This work was supported by NSF (DLS-0518161 to DMS). We would like to thank all of the parents and children who participated in this research and the Providence Children’s Museum for allowing us to work with children on site. We would also like to thank Karis Casagrande, Brianna Doherty, Caroline Kleeman, Karina Ikezoe, Rachel Shelley-Abrahamson, and Kristen Swan for help with participant recruitment and data analysis.
Mechanism-Based Causal Reasoning in Young Children
Article first published online: 15 SEP 2011
© 2011 The Authors. Child Development © 2011 Society for Research in Child Development, Inc.
Volume 82, Issue 6, pages 2053–2066, November/December 2011
How to Cite
Buchanan, D. W. and Sobel, D. M. (2011), Mechanism-Based Causal Reasoning in Young Children. Child Development, 82: 2053–2066. doi: 10.1111/j.1467-8624.2011.01646.x
- Issue published online: 15 NOV 2011
- Article first published online: 15 SEP 2011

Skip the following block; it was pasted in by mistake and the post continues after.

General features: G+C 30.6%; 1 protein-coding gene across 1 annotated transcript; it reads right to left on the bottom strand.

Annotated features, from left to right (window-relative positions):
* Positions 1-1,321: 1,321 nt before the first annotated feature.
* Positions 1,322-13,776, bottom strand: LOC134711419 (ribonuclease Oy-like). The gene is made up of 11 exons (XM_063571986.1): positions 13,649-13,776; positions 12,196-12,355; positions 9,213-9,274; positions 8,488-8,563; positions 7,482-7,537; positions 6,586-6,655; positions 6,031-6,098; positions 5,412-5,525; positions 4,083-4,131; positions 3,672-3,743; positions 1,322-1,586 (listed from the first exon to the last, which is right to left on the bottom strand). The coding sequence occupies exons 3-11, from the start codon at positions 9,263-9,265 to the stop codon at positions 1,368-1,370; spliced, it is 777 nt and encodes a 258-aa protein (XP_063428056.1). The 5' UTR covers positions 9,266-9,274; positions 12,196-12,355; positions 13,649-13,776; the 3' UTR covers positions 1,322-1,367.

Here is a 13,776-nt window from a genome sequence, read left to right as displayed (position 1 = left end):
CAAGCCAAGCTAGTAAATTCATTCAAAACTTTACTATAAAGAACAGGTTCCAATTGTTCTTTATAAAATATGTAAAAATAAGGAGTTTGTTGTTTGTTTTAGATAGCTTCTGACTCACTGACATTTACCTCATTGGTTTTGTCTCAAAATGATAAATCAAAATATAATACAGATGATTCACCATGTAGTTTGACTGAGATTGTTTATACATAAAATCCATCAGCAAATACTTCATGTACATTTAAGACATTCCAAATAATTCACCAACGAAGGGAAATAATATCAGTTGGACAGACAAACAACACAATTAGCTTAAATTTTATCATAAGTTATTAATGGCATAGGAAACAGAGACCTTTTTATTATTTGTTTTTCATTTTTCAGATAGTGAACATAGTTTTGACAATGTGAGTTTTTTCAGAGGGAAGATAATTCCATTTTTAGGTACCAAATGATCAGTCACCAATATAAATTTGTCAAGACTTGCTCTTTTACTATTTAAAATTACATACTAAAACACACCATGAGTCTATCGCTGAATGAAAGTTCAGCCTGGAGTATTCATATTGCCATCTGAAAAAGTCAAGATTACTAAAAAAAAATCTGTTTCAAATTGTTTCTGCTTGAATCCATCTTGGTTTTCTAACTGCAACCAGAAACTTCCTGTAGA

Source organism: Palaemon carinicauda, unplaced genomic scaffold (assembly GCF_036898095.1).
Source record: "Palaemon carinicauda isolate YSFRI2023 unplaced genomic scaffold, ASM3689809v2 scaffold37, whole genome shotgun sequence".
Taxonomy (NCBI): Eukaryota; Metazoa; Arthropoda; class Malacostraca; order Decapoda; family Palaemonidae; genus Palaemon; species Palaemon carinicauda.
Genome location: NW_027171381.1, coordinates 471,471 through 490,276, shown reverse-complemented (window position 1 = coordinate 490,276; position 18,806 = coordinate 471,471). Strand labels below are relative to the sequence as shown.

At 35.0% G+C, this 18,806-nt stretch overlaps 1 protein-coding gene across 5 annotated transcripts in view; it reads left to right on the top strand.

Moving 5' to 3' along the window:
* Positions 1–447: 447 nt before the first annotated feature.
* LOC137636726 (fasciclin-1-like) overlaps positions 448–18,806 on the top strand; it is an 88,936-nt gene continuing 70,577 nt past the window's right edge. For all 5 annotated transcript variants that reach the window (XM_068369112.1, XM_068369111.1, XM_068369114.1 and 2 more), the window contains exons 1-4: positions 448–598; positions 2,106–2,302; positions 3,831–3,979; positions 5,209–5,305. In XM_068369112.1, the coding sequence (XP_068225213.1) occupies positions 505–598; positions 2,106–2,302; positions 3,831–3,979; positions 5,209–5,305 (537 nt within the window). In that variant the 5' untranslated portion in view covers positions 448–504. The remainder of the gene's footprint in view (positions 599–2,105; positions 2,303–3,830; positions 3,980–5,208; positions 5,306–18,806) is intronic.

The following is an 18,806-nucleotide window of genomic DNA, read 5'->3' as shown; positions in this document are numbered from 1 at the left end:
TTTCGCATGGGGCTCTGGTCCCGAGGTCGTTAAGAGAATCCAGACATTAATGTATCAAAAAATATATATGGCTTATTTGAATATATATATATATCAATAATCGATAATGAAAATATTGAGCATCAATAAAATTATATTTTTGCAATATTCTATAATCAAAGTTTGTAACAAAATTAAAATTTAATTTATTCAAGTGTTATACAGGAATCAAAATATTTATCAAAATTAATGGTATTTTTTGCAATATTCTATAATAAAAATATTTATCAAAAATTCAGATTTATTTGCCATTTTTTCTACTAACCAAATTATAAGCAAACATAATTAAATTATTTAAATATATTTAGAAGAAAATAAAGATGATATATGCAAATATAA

The hypothesis that children develop an understanding of causal mechanisms was tested across 3 experiments. In Experiment 1 (N = 48), preschoolers had to choose as efficacious either a cause that had worked in the past, but was now disconnected from its effect, or a cause that had failed to work previously, but was now connected. Four-year-olds chose the now-connected cause more often than 3-year-olds. Experiment 2 (N = 16) showed 4-year-olds responded appropriately to an irrelevant modification in the same causal system. Experiment 3 (N = 24) demonstrated when the mechanism was batteries rather than connection, 3-year-olds could properly distinguish between relevant and irrelevant modifications. Together, these data suggest that understanding of specific causal mechanisms develops at different ages.